May 2018, Vo. 245, No. 5


A Conversation with Conservation Fund CEO Larry Selzer

By Pipeline & Gas Journal

The Conservation Fund’s CEO Larry Selzer grew up in New England on the shore of Long Island Sound, where the ocean was his playground. As a result, Selzer wanted to be a marine biologist from the time he was very young. After graduating from Wesleyan University, he joined the staff at Manomet, a nonprofit biology research center in southeastern Massachusetts.

When he started work there, President Reagan had just proposed opening the outer continental shelf off the eastern United States to oil and gas exploration. Selzer spent the next seven years documenting the population dynamics of whales, dolphins, seabirds and sea turtles from the Canadian border south to the tip of Florida.


“What I came to realize was that, while science was critical to good decision-making, most major decisions were made based on politics or money,” Selzer said. “I wasn’t really interested in the politics, but I realized I didn’t know anything about money – how it really works in a capitalist society.”

So, instead of going to graduate school in the sciences, Selzer attended business school to learn about money. It was at the Darden School of Business at the University of Virginia that he began to see more clearly the intersection of business and the environment, and in June of 1990 he joined The Conservation Fund, a newly formed nonprofit with a unique charter. After working on the program-development side for a decade, he became CEO in 2001.

P&GJ: What does your organization do, and how is it different from other environmental groups?

Selzer: The Conservation Fund is the nation’s only environmental organization chartered for both conservation and economic development. Our dual-purpose mission – conservation and economic development – makes us uniquely able to work with business and our public agency partners to bring environmental protection and economic vitality together.

We don’t litigate, and we are not an advocacy group. What we are is the most effective group in the country at getting projects done on the ground. As a result, we are one of the nation’s top-rated environmental charities working with industry, including major oil and gas companies, to balance economic and environmental objectives.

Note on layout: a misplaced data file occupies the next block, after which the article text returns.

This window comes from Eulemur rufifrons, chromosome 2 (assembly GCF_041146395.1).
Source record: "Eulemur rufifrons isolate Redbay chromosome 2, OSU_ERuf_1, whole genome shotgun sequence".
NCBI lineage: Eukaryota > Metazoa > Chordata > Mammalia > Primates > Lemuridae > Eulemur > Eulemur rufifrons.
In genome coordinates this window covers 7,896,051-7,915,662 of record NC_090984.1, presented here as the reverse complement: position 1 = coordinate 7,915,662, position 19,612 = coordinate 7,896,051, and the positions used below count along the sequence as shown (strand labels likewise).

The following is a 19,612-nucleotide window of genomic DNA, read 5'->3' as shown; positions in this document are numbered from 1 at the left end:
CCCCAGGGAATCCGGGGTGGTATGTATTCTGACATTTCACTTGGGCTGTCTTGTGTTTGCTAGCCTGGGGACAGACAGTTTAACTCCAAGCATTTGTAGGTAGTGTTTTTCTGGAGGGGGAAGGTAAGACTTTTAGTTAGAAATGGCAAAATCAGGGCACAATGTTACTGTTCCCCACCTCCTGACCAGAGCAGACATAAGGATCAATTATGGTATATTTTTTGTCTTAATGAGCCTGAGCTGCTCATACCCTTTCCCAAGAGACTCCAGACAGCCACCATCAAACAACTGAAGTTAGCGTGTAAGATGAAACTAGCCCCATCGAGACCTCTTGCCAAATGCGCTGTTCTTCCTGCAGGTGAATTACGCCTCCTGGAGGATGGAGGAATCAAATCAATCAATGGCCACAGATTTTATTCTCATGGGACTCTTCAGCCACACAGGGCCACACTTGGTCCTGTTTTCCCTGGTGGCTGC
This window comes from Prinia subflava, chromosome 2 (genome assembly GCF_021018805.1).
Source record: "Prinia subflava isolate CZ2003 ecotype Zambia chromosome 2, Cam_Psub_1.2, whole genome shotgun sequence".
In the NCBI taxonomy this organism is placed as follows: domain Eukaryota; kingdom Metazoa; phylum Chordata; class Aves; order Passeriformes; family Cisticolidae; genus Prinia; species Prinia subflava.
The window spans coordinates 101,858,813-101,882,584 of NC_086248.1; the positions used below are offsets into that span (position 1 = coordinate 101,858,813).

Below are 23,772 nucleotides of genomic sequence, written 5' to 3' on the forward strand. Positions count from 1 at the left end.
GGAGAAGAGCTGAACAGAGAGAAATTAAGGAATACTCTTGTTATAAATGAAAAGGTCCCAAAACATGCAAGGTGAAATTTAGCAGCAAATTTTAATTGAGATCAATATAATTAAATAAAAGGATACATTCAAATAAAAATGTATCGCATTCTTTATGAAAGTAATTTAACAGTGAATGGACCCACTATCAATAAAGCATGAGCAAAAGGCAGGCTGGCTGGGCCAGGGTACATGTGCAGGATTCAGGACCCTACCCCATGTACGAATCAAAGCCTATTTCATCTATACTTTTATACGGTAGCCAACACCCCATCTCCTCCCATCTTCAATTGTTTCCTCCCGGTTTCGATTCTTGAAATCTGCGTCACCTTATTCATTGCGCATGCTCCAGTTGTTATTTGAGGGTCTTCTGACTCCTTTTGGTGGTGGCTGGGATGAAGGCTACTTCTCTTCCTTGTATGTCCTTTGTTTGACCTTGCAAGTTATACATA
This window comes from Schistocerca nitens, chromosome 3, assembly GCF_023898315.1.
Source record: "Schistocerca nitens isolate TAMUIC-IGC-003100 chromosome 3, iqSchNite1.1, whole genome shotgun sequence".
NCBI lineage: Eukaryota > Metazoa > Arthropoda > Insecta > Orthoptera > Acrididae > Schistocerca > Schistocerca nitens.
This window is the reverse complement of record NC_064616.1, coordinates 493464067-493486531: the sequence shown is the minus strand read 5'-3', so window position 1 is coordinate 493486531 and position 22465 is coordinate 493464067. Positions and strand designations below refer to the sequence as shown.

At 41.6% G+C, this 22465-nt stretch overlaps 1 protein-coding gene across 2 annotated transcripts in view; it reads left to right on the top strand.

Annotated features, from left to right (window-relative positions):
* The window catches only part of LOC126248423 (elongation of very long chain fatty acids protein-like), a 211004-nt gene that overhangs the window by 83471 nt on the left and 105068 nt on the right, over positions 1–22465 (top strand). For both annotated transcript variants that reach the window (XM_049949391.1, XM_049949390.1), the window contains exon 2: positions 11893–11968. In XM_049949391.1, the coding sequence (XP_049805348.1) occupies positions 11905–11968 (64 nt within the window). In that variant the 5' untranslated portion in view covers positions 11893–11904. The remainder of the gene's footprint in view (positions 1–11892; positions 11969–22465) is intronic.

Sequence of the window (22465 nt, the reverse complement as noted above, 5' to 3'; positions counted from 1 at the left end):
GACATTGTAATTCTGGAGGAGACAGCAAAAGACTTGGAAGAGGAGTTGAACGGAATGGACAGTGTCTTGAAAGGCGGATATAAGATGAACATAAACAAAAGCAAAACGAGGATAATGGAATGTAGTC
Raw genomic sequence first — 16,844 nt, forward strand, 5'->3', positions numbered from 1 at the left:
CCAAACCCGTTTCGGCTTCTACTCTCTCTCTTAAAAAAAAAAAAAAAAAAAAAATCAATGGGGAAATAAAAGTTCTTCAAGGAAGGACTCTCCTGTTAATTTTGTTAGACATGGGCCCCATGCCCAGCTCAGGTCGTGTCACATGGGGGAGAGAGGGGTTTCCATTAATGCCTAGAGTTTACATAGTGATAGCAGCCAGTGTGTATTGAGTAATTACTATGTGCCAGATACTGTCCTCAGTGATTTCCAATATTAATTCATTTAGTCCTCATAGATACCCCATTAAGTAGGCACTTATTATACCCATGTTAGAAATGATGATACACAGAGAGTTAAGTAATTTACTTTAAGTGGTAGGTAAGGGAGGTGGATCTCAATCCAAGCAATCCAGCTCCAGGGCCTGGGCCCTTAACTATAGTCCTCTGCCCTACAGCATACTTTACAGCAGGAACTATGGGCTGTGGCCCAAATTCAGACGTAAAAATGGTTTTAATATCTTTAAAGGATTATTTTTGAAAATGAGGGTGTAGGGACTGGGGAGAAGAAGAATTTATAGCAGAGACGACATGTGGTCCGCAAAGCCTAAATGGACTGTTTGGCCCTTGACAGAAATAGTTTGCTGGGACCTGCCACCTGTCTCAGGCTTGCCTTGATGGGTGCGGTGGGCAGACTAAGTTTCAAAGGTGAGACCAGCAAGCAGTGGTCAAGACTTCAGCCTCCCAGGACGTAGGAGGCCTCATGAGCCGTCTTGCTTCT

Our work includes buying land for National Parks and Wildlife Refuges and Civil War Battlefields; small business development in economically distressed rural areas; working forest conservation; and working with energy and other infrastructure companies to mitigate the impact of their large-scale development projects.  

Since our founding in 1985 we’ve protected nearly 8 million acres of land, including habitat for wildlife as well as recreational access for people who hunt, fish, hike and simply enjoy the outdoors. Our mitigation solutions, in particular, help our country significantly improve its critical infrastructure while at the same time achieving significant conservation results on the ground.

P&GJ: How does working with businesses and creating partnerships help you reach your goals

Selzer: For more than 30 years, The Conservation Fund has worked with business to advance the principles of sustainability. The environmental challenges we face today – such as threatened and endangered species, the loss of working farms and forests, water quality and changing climate – all require faster innovation, effective collaboration and greater financial sophistication. These are essential characteristics of the business community and of The Conservation Fund.

When we take on a mitigation project with an energy or pipeline company, we work to satisfy the developer’s mitigation obligations by protecting lands and waters that regulatory agencies and local partners have identified as conservation priorities. Our expertise in identifying and implementing mitigation solutions for complex development projects allows companies to focus on their business goals.